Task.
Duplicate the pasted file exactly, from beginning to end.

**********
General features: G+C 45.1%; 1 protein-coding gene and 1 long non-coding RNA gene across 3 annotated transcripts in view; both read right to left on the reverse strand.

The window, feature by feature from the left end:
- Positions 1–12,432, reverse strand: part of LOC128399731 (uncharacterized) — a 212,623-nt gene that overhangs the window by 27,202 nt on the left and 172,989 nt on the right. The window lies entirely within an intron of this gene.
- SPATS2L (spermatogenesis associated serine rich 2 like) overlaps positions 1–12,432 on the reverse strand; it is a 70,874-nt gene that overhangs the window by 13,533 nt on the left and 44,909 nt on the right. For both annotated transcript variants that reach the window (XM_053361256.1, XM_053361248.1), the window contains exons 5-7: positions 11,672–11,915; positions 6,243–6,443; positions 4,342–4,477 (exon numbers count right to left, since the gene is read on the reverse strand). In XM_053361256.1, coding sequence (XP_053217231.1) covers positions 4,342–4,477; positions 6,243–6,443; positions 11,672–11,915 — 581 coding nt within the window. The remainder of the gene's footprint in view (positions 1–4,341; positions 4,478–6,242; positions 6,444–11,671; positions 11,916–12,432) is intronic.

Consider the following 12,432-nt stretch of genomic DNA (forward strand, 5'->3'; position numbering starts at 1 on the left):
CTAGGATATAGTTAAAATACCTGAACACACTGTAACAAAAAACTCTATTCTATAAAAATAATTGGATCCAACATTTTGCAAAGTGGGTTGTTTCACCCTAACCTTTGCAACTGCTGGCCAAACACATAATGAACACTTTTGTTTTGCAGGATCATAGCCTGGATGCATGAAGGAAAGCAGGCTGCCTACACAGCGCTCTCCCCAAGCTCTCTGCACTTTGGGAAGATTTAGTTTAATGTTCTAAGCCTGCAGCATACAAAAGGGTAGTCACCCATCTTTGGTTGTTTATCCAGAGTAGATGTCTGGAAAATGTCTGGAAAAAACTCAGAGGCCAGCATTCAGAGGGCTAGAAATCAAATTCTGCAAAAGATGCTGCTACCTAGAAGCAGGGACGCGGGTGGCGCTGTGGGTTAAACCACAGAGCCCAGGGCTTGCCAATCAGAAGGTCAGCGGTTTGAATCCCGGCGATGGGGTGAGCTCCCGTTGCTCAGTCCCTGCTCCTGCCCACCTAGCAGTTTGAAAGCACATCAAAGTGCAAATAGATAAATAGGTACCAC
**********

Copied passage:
General features: G+C 45.1%; 1 protein-coding gene and 1 long non-coding RNA gene across 3 annotated transcripts in view; both read right to left on the reverse strand.

The window, feature by feature from the left end:
- Positions 1–12,432, reverse strand: part of LOC128399731 (uncharacterized) — a 212,623-nt gene that overhangs the window by 27,202 nt on the left and 172,989 nt on the right. The window lies entirely within an intron of this gene.
- SPATS2L (spermatogenesis associated serine rich 2 like) overlaps positions 1–12,432 on the reverse strand; it is a 70,874-nt gene that overhangs the window by 13,533 nt on the left and 44,909 nt on the right. For both annotated transcript variants that reach the window (XM_053361256.1, XM_053361248.1), the window contains exons 5-7: positions 11,672–11,915; positions 6,243–6,443; positions 4,342–4,477 (exon numbers count right to left, since the gene is read on the reverse strand). In XM_053361256.1, coding sequence (XP_053217231.1) covers positions 4,342–4,477; positions 6,243–6,443; positions 11,672–11,915 — 581 coding nt within the window. The remainder of the gene's footprint in view (positions 1–4,341; positions 4,478–6,242; positions 6,444–11,671; positions 11,916–12,432) is intronic.

Consider the following 12,432-nt stretch of genomic DNA (forward strand, 5'->3'; position numbering starts at 1 on the left):
CTAGGATATAGTTAAAATACCTGAACACACTGTAACAAAAAACTCTATTCTATAAAAATAATTGGATCCAACATTTTGCAAAGTGGGTTGTTTCACCCTAACCTTTGCAACTGCTGGCCAAACACATAATGAACACTTTTGTTTTGCAGGATCATAGCCTGGATGCATGAAGGAAAGCAGGCTGCCTACACAGCGCTCTCCCCAAGCTCTCTGCACTTTGGGAAGATTTAGTTTAATGTTCTAAGCCTGCAGCATACAAAAGGGTAGTCACCCATCTTTGGTTGTTTATCCAGAGTAGATGTCTGGAAAATGTCTGGAAAAAACTCAGAGGCCAGCATTCAGAGGGCTAGAAATCAAATTCTGCAAAAGATGCTGCTACCTAGAAGCAGGGACGCGGGTGGCGCTGTGGGTTAAACCACAGAGCCCAGGGCTTGCCAATCAGAAGGTCAGCGGTTTGAATCCCGGCGATGGGGTGAGCTCCCGTTGCTCAGTCCCTGCTCCTGCCCACCTAGCAGTTTGAAAGCACATCAAAGTGCAAATAGATAAATAGGTACCAC